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Byline articles are a mainstay of strategic PR programs, but not all topics (or outlets for that matter) are created equal. How many times have you struggled to come up with a compelling topic that spotlights your company as a thought leader rather than a veiled attempt at pitching your wares? It is a fine line, but one that can make a big difference on the impact of your article within the marketplace. Here are three tips for ensuring a solid byline article that hits the sweet spot and elevates your organizationâ€™s industry visibility.
1) Consider Pain Points â€“ The most relevant topics address issues that are top of mind for your current and potential customers. What better way to grab your audienceâ€™s attention than help them address their most urgent or painful problems? Donâ€™t point to your solution as the answer, but offer best practices and ways to combat the problems.
2) Dispel Myths â€“ Every industry has its share of misconceptions. Help educate your marketplace by debunking inaccuracies and explaining the realities of key issues. Score additional points by backing up your ideas with real-world examples (using named or unnamed client case studies).
3) Dig Deep â€“ Thereâ€™s nothing more frustrating than reading an article without any meat. While thereâ€™s no need to give away the secret sauce, the article should go beyond surface discussion and provide industry expertise with relatable and actionable takeaways. Incorporate recent lessons learned to reflect the most timely content.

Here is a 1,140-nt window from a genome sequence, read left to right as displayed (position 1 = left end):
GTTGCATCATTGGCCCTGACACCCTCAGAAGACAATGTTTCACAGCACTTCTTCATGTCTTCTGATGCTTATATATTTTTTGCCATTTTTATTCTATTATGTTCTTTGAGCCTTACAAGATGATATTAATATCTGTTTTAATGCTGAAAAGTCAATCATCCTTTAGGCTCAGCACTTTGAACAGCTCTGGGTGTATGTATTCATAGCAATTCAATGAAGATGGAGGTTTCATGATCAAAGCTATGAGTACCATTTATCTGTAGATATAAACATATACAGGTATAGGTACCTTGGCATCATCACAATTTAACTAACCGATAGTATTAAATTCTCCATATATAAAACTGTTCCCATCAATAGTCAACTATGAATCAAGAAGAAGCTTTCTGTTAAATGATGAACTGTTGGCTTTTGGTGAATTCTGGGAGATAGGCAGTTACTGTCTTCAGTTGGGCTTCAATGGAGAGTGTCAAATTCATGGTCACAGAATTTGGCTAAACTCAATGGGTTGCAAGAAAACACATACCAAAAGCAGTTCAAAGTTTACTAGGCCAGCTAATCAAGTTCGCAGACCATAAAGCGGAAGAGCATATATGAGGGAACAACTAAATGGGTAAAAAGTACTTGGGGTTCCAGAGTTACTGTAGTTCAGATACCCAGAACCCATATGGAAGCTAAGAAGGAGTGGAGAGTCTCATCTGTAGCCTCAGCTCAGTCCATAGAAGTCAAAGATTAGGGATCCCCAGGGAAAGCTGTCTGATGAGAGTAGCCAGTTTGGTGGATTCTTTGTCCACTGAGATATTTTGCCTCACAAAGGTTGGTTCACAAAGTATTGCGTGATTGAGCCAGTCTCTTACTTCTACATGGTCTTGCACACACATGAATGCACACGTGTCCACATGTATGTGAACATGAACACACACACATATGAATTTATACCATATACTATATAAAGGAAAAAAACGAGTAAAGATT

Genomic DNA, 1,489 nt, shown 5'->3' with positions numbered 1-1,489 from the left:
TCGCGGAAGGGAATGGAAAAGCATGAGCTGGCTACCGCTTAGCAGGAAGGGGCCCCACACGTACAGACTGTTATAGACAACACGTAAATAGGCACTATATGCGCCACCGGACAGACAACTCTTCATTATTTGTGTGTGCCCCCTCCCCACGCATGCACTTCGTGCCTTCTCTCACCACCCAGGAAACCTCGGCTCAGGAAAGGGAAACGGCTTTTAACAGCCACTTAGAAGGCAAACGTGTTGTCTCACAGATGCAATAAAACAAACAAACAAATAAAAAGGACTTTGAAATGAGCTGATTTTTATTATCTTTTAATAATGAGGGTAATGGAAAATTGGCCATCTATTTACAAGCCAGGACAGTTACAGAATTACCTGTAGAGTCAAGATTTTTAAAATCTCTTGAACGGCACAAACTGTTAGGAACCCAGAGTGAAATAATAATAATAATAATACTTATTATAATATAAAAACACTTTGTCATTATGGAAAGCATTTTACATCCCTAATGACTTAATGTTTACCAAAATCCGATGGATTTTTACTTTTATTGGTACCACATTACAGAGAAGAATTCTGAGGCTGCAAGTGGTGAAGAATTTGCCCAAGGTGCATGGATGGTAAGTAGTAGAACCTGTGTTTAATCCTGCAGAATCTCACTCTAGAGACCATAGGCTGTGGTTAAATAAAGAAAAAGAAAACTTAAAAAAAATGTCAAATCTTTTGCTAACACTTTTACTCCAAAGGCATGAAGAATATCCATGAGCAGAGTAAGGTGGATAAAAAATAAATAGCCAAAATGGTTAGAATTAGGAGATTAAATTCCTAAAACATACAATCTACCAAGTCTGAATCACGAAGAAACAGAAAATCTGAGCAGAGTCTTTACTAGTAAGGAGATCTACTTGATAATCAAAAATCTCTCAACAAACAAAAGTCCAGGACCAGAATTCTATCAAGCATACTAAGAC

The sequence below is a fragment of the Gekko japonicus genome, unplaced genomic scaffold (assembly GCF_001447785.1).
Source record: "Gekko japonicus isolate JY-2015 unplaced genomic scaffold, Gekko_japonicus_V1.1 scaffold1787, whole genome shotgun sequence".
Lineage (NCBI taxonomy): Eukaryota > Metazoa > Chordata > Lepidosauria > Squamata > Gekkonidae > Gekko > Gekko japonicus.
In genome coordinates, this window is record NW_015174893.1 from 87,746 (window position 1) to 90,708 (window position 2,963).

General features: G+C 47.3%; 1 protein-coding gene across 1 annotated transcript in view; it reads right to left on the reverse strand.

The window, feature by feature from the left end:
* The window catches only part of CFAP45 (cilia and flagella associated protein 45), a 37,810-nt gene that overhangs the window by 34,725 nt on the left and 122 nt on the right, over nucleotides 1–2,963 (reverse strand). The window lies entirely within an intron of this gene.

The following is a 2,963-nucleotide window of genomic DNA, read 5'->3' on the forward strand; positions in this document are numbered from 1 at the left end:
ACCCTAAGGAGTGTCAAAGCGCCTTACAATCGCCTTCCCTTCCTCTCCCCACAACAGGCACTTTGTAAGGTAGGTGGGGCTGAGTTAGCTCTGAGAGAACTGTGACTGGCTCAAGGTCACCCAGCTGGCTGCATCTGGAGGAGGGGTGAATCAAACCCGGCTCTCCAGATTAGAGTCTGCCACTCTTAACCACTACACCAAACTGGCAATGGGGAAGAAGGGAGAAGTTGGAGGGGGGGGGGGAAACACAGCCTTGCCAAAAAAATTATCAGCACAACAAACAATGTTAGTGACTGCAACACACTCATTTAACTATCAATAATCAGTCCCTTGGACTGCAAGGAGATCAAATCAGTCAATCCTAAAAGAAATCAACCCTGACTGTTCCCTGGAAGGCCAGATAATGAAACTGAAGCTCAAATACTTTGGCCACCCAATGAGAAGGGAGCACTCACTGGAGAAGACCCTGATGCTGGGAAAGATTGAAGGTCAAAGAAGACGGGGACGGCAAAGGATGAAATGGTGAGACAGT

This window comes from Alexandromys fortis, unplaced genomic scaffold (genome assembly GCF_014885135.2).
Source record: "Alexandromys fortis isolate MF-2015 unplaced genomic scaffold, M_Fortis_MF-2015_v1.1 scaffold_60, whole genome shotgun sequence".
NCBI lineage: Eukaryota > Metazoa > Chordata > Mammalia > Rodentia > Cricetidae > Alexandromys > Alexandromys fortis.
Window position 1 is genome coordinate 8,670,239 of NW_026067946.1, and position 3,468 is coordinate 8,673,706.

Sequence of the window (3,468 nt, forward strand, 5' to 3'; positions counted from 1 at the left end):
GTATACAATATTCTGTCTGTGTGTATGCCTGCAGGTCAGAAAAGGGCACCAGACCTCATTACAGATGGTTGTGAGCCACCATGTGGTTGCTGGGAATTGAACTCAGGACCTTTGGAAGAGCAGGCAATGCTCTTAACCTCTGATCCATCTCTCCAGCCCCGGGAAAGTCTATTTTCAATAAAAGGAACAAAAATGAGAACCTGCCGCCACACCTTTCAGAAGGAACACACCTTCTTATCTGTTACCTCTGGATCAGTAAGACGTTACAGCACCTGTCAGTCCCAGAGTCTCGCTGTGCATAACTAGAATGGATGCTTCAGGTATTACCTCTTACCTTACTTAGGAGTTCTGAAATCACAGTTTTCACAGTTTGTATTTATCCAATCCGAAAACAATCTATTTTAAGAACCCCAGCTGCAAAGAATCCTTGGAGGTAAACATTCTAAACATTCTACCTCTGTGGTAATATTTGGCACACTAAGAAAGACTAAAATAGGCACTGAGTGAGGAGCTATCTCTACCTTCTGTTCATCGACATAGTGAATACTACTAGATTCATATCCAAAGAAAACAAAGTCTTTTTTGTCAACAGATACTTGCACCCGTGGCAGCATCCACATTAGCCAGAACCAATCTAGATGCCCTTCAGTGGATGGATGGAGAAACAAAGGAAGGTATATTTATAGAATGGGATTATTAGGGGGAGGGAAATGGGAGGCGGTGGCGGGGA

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The past few weeks have been a media whirlwind â€“ not only the 24/7 election coverage but two major storms battered the Northeast â€“ including the media capital of New York City Ââ€“ within 10 days. October through the first week of November is usually a busy PR time as companies try to get out any major news before the holidays kick into high gear but these planned and unforeseen major news events certainly put additional pressure on the news calendar and the PR teams debating announcement timing.
In this latest round of natural disaster media coverage, location mattered. As New York City itself sustained dramatic impacts during Hurricane Sandy, and the winter storm close behind, journalists there were even more focused on storm related coverage as many were also personally impacted.
There are a few schools of thought on PR-driven news announcements during holidays and media events â€“ even natural disasters. Some believe that unless you are pitching the broadcast news or local media, the trade media doesnâ€™t put much emphasis on other mainstream news. However, it is important to consider the value of your news story. If your story isnâ€™t industry changing, one week or day versus the next isnâ€™t going to make a huge difference in your PR or marketing calendar but it may make a difference in coverage. While not all trade media is covering the election or hurricane there is typically always a certain percentage of reporters that tie it into their appropriate beat. If there is no significant reason dictating a certain release day, better not to put the release out on Halloween (think newsroom costume contests) or Election Day.